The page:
35mm print courtesy of The Japan Foundation. Approx. 95min.

Saturday, February 12 at 1:00
Thursday, February 17 at 6:15
Friday, February 18 at 5:10


Japan, 1951

Directed by Akira Kurosawa

Starring Toshirō Mifune, Setsuko Hara, Masayuki Mori

Akira Kurosawa’s powerful adaptation of favorite author Dostoevsky. The triangle: Masayuki Mori the holy innocent “Myshkin;” Mifune the homicidal “Rogozin;” and Ozu’s loveable Setsuko Hara as the vicious “Natasha.” When the producers asked him to cut his 4½ hour original, Kurosawa famously replied “If you want to cut it in half, you’d better cut it lengthwise.” 

35mm print courtesy of The Japan Foundation. Approx. 166 min.

Saturday, February 12 at 3:20
Sunday 13 February at 5:30
Thursday, 17 February at 3:00


Japan, 1954

Directed by Akira Kurosawa

Starring Toshirō Mifune, Takashi Shimura, Daisuke Katō, Isao Kimura, Minoru Chiaki, Seiji Miyaguchi, Yoshio Inaba

In 16th-century Japan, farmers under the heel of marauding bandits decide to hire ronin for protection; the odds: 7 samurai vs. 40 bandits; their pay: a few grains of rice. With Takashi Shimura as the calm leader, and Mifune as #7, transitioning from manic goofball to tortured, self-hating tragic hero, amid some of the most hair-raising battles ever shot. “No one has come near it.” – Pauline Kael. 

35mm print courtesy of The Japan Foundation. Approx. 207 min.

Saturday, February 12 at 7:00
Friday, February 18 at 7:10
Monday, February 21 at 12:40
Thursday, March 10 at 7:15


Japan, 1950

Directed by Akira Kurosawa

Starring Toshirō Mifune, Takashi Shimura and Shirley Yamaguchi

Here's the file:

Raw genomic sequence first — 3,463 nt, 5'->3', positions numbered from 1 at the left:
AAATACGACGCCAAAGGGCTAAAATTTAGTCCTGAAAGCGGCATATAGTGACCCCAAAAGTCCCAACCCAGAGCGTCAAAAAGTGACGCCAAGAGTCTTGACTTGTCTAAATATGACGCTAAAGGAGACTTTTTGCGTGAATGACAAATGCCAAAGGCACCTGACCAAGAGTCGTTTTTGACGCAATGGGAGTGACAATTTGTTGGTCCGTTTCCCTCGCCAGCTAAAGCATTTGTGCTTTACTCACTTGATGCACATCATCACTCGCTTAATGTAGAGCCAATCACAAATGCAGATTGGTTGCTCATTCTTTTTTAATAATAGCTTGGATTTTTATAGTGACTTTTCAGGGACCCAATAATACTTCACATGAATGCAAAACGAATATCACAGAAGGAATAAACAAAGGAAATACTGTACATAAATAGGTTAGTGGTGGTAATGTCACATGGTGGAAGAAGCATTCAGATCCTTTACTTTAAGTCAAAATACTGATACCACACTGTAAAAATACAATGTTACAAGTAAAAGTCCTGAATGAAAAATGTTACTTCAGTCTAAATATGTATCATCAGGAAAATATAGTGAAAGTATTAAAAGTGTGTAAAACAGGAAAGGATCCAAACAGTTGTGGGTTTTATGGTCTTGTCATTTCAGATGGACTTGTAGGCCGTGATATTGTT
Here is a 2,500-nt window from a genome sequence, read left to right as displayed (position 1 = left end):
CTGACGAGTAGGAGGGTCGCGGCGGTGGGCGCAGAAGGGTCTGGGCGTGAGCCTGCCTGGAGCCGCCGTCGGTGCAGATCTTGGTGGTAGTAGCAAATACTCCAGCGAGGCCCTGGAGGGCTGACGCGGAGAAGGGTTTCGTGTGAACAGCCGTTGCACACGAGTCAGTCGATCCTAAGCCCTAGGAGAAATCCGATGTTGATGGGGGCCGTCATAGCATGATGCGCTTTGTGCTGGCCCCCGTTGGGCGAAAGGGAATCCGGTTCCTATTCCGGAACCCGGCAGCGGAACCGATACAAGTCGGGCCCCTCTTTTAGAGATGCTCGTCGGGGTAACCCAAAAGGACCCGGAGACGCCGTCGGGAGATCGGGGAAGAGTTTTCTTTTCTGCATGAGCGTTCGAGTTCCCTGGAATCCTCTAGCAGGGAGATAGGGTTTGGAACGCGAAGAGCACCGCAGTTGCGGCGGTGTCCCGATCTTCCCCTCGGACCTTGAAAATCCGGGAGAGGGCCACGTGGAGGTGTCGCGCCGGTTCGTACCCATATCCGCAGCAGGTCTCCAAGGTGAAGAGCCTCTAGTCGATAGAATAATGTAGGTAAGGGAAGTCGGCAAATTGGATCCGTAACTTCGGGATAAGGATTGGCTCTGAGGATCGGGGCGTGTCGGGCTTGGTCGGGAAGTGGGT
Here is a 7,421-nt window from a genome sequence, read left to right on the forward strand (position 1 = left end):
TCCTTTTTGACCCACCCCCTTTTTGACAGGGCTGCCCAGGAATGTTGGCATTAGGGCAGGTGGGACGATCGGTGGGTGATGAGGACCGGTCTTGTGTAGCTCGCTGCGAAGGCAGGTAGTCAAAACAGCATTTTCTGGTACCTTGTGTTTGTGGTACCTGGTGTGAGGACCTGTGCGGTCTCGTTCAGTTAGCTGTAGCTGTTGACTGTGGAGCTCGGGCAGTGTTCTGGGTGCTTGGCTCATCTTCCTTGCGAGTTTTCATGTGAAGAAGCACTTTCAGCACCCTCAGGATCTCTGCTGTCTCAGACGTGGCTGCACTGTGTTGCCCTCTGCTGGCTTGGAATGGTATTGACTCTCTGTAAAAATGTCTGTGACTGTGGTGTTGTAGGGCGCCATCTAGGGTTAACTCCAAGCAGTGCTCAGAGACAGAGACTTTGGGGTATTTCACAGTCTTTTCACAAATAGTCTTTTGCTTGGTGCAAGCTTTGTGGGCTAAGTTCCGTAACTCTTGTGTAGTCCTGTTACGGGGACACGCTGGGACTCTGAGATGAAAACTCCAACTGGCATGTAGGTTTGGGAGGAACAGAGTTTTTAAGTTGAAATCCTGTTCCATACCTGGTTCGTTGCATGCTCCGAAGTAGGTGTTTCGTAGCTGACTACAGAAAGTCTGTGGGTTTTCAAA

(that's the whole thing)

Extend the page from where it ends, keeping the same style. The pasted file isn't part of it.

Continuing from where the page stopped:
A successful painter and an attractive pop singer meet innocently at a mountain resort, but Amour magazine takes it from there, with an action for slander leading to Kurosawa’s only — and brilliant — courtroom scene. Mifune as the motorcycling artist has moments of hilarious deadpan humor, but the film is dominated by Takashi Shimura as the sometime lawyer and full-time slob.

35mm print courtesy Japan Foundation. Approx. 104 min.

Sunday, February 13 at 12:40
Monday, February 14 at 3:00


Japan, 1959

Directed by Hiroshi Inagaki

Starring Toshirō Mifune, Yoko Tsukasa

Mifune’s 17th century samurai responds to jibes about his enlarged proboscis with witty haiku and slashing swordplay, then plays ghost writer for tongue tied Akira Takarada’s courting of Yoko Tsukasa, even though he secretly loves her himself. Sound familiar? Of course, it’s Cyrano de Bergerac, with Mifune alternately hilarious and moving — and his nose is the best yet, both physically believable, and well, kind of ugly — as called for in the text. 

35mm print courtesy of the National Film Archive of Japan. Approx. 111 min.

Sunday, February 13 at 3:00
Wednesday, February 16 at 7:35


Japan, 1949

Directed by Akira Kurosawa

Starring Toshirō Mifune, Takashi Shimura

While a rubble-strewn Tokyo swelters through a torrid heat wave, awkward young white-suited detective Mifune finds to his shame that his pistol has been stolen — and that it’s been used in a murder. Thus begins his obsessive, guilt-ridden search, highlighted by a nearly 10-minute sequence shot by hidden camera in the city’s toughest black market. Kurosawa adapted his own unpublished novel for this, the beginning of the genre in Japan.

35mm. Approx. 122 min.

Monday, February 14 at 8:10
Friday, February 18 at 2:40
Sunday, February 20 at 12:40
Thursday, February 24 at 5:50